In search of its first NCAA tournament berth since 1946, the Harvard men’s basketball team suffered a devastating one-point loss in yesterday afternoon’s Ivy League playoff after Princeton’s Douglas Davis sank a fadeaway jumper with 0.2 seconds to play.
With the Tigers down one and 2.8 seconds left to determine the recipient of the Ancient Eight’s automatic bid, Princeton coach Sydney Johnson designed a play for Davis coming out of a timeout.
Davis ran off a screen, caught the pass in the left corner, took two dribbles to his right, and let a 15-foot leaner fly that sailed through the net as the clock expired, securing the Tigers the 63-62 win at Yale’s John J. Lee Amphitheater and a spot in their 24th NCAA tournament.
“I got a good screen from Will Barret, and originally I thought they were going to deny me the ball, but I was able to get open,” said Davis. “I took a couple dribbles and was able to fade. It felt good and it went in.”
The Crimson, which captured a share of its first Ivy League championship in its regular season finale against the Tigers last Saturday, was seeking its first NCAA tournament appearance in 64 years.
And with the Crimson up by six, 50-44, with 9:06 to play, it looked like Harvard was on track to punch its ticket to the dance. But a 7-0 Princeton run over the next 3:16 of play – fueled by five points from Davis – gave the Tigers a one-point edge.
The Crimson regained the lead with 1:01 to play after Harvard’s sophomore Kyle Casey drove hard to the basket and finished a lefty layup. But Princeton’s Ian Hummer answered on the other end, finishing at the basket with 38 ticks remaining to put the Tigers ahead, 61-60.
The Crimson ran the clock down to under 20 seconds then swung the ball around the perimeter to Christian Webster. Webster found Brandyn Curry open under the basket for a two-foot floater, putting the Crimson up one with 11 seconds to play.
The Tigers pushed the ball up the floor and found Davis, who drove to the hoop and floated a layup at the basket. But Casey was there to reject the shot out of bounds, setting the stage for Davis’ last-second heroics.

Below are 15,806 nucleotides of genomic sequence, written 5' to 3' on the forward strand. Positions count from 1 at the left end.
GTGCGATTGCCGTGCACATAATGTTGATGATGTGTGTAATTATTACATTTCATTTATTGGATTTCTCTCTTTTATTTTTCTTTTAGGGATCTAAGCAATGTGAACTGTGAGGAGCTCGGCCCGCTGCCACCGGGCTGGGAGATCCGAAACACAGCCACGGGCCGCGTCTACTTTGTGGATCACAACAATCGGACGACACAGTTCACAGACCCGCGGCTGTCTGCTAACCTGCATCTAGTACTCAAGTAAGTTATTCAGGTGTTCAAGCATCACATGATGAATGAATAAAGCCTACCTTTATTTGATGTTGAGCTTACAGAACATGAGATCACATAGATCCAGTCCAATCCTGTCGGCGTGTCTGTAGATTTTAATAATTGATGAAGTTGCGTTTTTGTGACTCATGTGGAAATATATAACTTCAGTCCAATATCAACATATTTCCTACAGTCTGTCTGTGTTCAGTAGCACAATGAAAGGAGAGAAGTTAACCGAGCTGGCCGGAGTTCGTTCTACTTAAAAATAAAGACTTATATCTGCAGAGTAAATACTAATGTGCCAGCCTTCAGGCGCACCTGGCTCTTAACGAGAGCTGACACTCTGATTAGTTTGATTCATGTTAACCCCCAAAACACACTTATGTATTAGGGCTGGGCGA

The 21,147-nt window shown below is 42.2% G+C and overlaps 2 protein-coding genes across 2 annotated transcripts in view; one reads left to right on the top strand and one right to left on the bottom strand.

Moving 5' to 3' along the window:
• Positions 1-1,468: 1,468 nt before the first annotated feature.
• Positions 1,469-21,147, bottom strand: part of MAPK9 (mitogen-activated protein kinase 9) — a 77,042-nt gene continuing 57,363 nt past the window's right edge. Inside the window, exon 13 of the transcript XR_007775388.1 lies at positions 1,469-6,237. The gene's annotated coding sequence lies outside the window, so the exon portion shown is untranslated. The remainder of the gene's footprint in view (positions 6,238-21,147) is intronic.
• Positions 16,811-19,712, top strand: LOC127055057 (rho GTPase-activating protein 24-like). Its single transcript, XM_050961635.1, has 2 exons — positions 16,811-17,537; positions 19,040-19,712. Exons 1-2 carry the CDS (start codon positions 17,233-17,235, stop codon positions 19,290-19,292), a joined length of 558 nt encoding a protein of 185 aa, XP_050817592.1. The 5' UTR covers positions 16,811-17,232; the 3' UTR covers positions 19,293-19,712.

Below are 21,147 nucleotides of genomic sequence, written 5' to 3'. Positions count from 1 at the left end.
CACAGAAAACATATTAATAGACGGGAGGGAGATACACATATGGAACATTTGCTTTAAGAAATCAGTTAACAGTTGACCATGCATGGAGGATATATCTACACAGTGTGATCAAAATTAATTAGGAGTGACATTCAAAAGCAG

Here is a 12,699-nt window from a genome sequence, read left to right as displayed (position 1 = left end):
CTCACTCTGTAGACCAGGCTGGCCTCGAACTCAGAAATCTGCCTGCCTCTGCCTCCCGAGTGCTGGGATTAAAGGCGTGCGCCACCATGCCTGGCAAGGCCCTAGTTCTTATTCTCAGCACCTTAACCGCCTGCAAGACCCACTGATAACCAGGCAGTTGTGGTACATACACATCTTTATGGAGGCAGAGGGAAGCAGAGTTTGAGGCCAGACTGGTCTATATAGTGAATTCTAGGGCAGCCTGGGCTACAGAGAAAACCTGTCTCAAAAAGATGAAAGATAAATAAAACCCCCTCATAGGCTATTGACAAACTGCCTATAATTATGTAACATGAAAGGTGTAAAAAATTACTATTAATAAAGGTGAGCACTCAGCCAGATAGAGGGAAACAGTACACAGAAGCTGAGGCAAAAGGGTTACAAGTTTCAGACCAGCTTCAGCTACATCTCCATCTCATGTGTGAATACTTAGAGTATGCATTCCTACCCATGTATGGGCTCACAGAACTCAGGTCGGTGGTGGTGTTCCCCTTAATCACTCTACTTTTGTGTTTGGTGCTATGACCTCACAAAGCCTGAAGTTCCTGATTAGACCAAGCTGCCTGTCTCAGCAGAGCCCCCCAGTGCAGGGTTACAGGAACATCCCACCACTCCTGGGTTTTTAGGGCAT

“We’re certainly heart broken and devastated as you can imagine being on the end of that,” said Harvard coach Tommy Amaker. “I thought both teams obviously could have very well have felt that they deserved to win this basketball game.”
Princeton, which trailed by seven at the half, was led by Davis’ 11 second-half points. Entering the contest averaging 11.8 points per game, the junior guard finished 4-of-14 from the field for a team-high 15 points.
But while it was Davis who delivered the knockout blow, it was the Tigers’ frontcourt duo of senior Kareem Maddox and sophomore Hummer who anchored Princeton throughout the contest. The pair combined for 23 points and 21 rebounds, helping the Tigers secure a 36-24 advantage on the glass.
“I thought that their ability to get on the backboard hurt us,” said Amaker, whose squad surrendered 14 offensive rebounds.
The Crimson was led by Curry, its sophomore point guard who notched 12 points, six assists, and five rebounds. Junior co-captain Keith Wright led Harvard in scoring with 16 points on 11 shots.
While the Crimson still holds out a slim hope for receiving an at-large bid, Coach Johnson was pleased that his squad will not have to wait to discover its fate.
“We’re going,” said Johnson. “We earned the automatic bid. We don’t have to worry about anything else. We’re going.”
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